Becoming a Patient in Ohio
Patients with one or more of the eligible conditions can possess up to a 90-day supply of medicine. Rules will be drafted and available for public comment in late 2016. Final rules will be implemented at various stages in 2017. The program is administered by the Ohio Medical Marijuana Control Program, which is comprised of agencies such as the Department of Commerce and Board of Pharmacy. Dispensaries will likely open in 2018.
The Ohio Medical Marijuana Control Program will determine the amount of medicine that comprised a 90-day supply. Allowed forms of medicine include (1) oils; (2) tinctures; (3) plant material; (4) edibles; (5) patches; (6) any additional forms added through rulemaking.
Prior to the opening of dispensaries, patients may obtain eligibility for an affirmative defense, but must take several steps to do so. A patient must obtain a written statement from their physician stating (1) the patient and physician are in a bona-fide relationship, (2) the patient has a qualifying condition, (3) the physician has examined the prescription history of the patient from the past year, (4) the physician has discussed the benefits and potential risks with the patient, and (5) the physician agrees that the potential benefits outweigh the potential risks.
- Acquired immune deficiency syndrome;
- Alzheimer's disease
- Amyotrophic lateral sclerosis;
- Chronic traumatic encephalopathy;
- Crohn's disease;
- Epilepsy or another seizure disorder;
- Hepatitis C;
- Inflammatory bowel disease;
- Multiple sclerosis;
- Pain that is either of the following:
- Chronic and severe;
- Parkinson's disease;
- Positive status for HIV;
- Post-traumatic stress disorder;
- Sickle cell anemia;
- Spinal cord disease or injury;
- Tourette's syndrome;
- Traumatic brain injury;
- Ulcerative colitis;
- Any other disease or condition added by the state medical board
The state requires that physicians register prior to issuing medical cannabis recommendations. In late 2016 and 2017, the state will develop rules regarding physician recommendations.
Patients may designate a caregiver to assist them with obtaining and administering their medicine. Caregivers have all the same legal protections as patients except that they may not consume the patient's medicine. Caregivers can serve multiple patients but must maintain separate inventories for each.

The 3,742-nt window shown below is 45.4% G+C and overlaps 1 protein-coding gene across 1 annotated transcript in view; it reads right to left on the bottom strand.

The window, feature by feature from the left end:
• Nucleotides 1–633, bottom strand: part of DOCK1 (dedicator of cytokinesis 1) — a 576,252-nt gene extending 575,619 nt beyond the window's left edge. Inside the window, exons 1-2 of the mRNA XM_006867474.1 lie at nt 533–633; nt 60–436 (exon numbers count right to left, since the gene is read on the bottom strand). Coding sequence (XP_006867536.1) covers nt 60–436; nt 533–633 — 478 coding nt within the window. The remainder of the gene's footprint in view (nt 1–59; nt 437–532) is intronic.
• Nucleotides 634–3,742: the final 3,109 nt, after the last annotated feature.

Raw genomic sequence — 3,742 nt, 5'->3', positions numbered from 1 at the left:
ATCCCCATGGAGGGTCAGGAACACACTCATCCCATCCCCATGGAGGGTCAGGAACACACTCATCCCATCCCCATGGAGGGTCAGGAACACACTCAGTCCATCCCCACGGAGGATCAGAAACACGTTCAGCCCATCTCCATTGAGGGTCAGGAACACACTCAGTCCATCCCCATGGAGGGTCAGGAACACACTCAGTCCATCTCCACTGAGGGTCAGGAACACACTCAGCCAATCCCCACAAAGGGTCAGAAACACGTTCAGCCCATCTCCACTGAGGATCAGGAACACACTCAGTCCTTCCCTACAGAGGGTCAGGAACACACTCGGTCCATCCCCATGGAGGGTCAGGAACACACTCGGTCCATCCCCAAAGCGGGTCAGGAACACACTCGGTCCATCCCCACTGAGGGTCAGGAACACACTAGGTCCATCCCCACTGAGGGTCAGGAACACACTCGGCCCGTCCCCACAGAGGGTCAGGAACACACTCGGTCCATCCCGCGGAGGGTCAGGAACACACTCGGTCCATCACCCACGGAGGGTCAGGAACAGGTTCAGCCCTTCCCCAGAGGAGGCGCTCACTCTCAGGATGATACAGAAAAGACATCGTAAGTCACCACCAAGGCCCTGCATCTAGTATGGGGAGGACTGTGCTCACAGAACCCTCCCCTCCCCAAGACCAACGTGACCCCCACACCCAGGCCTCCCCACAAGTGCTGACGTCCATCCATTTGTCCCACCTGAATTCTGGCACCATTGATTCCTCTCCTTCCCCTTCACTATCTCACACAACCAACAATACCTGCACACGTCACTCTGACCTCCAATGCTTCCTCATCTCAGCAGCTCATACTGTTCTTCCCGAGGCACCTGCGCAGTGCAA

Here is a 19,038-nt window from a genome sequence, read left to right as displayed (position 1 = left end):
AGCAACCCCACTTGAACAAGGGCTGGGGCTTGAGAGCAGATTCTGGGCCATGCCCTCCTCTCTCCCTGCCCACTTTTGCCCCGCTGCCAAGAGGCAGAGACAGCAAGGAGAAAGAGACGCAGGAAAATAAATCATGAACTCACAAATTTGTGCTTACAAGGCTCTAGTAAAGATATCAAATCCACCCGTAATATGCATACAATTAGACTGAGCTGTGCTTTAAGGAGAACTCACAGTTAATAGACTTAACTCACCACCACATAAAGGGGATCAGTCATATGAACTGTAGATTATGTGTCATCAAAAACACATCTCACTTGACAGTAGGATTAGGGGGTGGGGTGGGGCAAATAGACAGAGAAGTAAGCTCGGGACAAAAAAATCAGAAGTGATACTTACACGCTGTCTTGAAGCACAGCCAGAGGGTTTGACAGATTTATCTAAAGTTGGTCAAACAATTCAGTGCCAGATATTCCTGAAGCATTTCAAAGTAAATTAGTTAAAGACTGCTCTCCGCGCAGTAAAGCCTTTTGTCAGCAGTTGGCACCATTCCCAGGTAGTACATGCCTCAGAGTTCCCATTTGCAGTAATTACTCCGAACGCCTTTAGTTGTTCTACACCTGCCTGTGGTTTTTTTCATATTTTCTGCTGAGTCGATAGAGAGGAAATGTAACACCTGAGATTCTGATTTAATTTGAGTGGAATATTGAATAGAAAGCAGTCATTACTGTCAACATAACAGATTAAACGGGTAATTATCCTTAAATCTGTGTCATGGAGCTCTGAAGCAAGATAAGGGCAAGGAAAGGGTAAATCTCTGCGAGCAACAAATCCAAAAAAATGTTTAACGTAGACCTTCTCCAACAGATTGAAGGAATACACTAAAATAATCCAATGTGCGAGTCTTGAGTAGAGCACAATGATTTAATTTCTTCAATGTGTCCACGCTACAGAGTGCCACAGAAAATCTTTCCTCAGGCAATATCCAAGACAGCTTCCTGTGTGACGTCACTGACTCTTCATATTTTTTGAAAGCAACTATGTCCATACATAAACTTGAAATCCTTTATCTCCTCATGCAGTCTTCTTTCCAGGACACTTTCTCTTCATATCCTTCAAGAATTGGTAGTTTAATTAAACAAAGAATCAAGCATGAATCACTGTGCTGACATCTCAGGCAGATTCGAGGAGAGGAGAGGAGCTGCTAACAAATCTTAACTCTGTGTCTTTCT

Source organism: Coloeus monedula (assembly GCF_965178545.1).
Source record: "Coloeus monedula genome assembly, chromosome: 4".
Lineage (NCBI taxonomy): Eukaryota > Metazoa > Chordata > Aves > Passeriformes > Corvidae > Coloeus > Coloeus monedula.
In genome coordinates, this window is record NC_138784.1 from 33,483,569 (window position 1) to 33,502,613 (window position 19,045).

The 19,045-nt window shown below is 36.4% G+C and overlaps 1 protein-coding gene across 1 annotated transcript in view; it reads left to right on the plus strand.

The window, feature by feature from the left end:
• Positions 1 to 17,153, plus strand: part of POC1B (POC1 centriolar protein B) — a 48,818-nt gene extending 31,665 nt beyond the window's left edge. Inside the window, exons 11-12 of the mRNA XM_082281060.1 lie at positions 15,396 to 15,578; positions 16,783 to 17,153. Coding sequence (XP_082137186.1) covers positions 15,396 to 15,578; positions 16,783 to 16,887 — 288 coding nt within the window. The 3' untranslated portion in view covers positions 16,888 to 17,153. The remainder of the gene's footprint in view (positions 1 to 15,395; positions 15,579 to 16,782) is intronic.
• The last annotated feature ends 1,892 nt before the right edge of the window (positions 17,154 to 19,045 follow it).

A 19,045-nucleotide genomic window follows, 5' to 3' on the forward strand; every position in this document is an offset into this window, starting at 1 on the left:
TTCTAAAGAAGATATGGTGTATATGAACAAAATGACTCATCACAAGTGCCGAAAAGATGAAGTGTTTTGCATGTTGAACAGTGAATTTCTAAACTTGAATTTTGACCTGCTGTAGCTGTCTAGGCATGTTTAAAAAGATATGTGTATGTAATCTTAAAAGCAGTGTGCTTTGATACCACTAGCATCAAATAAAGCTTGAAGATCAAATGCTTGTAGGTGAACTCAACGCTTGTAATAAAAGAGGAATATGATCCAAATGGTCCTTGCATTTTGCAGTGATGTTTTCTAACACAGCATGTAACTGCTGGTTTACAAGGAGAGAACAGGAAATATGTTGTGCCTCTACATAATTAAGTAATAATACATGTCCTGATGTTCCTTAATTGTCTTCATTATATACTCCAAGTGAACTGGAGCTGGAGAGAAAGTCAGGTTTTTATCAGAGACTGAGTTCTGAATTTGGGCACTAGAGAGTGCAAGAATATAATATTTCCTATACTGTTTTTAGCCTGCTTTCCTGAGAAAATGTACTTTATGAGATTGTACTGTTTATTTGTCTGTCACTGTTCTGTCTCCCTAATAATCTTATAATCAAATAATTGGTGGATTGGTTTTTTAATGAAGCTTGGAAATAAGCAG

The smoking or combustion of cannabis is forbidden. Patients may vaporize or use other non-smoked forms to when taking their medicine.
If the person is under 18 years of age, the patient's doctor must examine them, and the patient's parent or guardian must apply on behalf of the patient, and will act as the designated caregiver.
The state will maintain a list of the persons to whom they have issued registry ID cards and is required to verify the identity of patients to local and state law enforcement upon request. This list is confidential. The law prohibits the Board of Pharmacy, as well as licensed dispensaries, from making personal identifying information public. Physicians and those employed by dispensaries will be able to verify a patient or caregiver's registration
A patient's medical cannabis status cannot be the sole or primary basis for a landlord rejecting or evicting a tenant.
Patients are not protecting from employment discrimination. Patients are forbidden from taking legal action against an employer who has dismissed them for their medical cannabis use.
Ohio's medical marijuana law does not require a governmental, private, or any other health insurance provider or health care service plan to be liable for any claim for reimbursement for the medical use of marijuana.
Out of State Patients
Ohio does not have automatic reciprocity for out of state patients. However, the state may enter into reciprocity agreements with other states. Patients visiting the state should check with the state Medical Marijuana Control Program for the most current information regarding reciprocity.